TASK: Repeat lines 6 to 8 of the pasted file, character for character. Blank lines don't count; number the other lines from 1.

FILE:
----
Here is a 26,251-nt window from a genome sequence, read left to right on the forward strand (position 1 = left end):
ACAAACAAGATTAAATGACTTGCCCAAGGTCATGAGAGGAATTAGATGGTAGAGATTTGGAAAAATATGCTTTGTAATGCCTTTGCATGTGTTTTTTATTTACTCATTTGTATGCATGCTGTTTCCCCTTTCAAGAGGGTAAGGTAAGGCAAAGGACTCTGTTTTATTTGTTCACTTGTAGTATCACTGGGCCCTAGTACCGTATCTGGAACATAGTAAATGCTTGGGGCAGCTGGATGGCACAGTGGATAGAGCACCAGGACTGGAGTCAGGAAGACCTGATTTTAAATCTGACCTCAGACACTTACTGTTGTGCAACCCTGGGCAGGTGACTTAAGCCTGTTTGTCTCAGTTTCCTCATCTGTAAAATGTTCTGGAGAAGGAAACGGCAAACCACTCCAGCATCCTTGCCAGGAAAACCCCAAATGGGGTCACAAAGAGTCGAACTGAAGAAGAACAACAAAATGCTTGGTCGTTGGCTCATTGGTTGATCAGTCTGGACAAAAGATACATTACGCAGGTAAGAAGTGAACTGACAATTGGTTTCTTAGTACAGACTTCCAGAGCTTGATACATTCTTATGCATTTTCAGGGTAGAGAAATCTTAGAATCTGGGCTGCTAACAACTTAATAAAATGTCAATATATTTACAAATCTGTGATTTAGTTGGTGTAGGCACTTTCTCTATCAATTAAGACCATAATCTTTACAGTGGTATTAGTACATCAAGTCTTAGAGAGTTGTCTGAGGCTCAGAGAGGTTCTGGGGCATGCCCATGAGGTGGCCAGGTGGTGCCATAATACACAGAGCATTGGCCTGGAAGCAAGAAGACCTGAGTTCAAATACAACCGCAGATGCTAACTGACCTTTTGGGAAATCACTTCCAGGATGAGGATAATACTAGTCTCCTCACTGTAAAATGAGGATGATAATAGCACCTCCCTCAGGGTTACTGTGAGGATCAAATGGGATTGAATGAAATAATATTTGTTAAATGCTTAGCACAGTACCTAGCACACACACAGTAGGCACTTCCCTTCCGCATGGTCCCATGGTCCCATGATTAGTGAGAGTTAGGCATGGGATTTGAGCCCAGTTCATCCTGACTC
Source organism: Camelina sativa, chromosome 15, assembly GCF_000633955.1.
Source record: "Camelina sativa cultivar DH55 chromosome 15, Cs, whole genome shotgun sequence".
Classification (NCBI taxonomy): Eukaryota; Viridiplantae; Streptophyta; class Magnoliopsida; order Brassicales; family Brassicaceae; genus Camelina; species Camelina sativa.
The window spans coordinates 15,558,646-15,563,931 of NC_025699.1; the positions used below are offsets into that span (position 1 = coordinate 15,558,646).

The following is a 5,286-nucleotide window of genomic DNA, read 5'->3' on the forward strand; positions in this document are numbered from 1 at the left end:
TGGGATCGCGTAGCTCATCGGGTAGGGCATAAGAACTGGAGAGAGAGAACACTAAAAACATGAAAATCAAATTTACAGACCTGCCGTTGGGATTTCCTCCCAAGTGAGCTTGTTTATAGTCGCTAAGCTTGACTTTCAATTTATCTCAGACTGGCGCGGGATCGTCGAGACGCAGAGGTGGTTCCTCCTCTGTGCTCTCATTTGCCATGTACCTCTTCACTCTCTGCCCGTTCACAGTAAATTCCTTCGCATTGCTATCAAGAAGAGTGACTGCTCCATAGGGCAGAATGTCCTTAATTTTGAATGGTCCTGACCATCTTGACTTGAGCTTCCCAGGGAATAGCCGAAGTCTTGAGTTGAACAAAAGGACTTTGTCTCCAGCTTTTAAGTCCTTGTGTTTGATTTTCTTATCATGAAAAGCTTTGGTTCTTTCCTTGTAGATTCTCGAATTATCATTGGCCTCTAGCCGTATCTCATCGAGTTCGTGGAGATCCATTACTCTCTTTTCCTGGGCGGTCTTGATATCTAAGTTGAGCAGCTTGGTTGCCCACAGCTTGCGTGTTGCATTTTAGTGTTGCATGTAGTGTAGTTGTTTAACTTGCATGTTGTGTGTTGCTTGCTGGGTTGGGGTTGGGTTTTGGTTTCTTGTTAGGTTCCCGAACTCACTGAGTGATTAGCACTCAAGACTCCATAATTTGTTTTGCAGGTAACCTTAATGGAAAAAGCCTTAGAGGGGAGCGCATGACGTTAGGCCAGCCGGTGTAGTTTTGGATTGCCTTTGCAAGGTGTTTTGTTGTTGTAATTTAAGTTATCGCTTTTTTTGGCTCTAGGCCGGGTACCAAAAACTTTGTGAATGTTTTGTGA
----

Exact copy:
The window spans coordinates 15,558,646-15,563,931 of NC_025699.1; the positions used below are offsets into that span (position 1 = coordinate 15,558,646).

The following is a 5,286-nucleotide window of genomic DNA, read 5'->3' on the forward strand; positions in this document are numbered from 1 at the left end:
TGGGATCGCGTAGCTCATCGGGTAGGGCATAAGAACTGGAGAGAGAGAACACTAAAAACATGAAAATCAAATTTACAGACCTGCCGTTGGGATTTCCTCCCAAGTGAGCTTGTTTATAGTCGCTAAGCTTGACTTTCAATTTATCTCAGACTGGCGCGGGATCGTCGAGACGCAGAGGTGGTTCCTCCTCTGTGCTCTCATTTGCCATGTACCTCTTCACTCTCTGCCCGTTCACAGTAAATTCCTTCGCATTGCTATCAAGAAGAGTGACTGCTCCATAGGGCAGAATGTCCTTAATTTTGAATGGTCCTGACCATCTTGACTTGAGCTTCCCAGGGAATAGCCGAAGTCTTGAGTTGAACAAAAGGACTTTGTCTCCAGCTTTTAAGTCCTTGTGTTTGATTTTCTTATCATGAAAAGCTTTGGTTCTTTCCTTGTAGATTCTCGAATTATCATTGGCCTCTAGCCGTATCTCATCGAGTTCGTGGAGATCCATTACTCTCTTTTCCTGGGCGGTCTTGATATCTAAGTTGAGCAGCTTGGTTGCCCACAGCTTGCGTGTTGCATTTTAGTGTTGCATGTAGTGTAGTTGTTTAACTTGCATGTTGTGTGTTGCTTGCTGGGTTGGGGTTGGGTTTTGGTTTCTTGTTAGGTTCCCGAACTCACTGAGTGATTAGCACTCAAGACTCCATAATTTGTTTTGCAGGTAACCTTAATGGAAAAAGCCTTAGAGGGGAGCGCATGACGTTAGGCCAGCCGGTGTAGTTTTGGATTGCCTTTGCAAGGTGTTTTGTTGTTGTAATTTAAGTTATCGCTTTTTTTGGCTCTAGGCCGGGTACCAAAAACTTTGTGAATGTTTTGTGA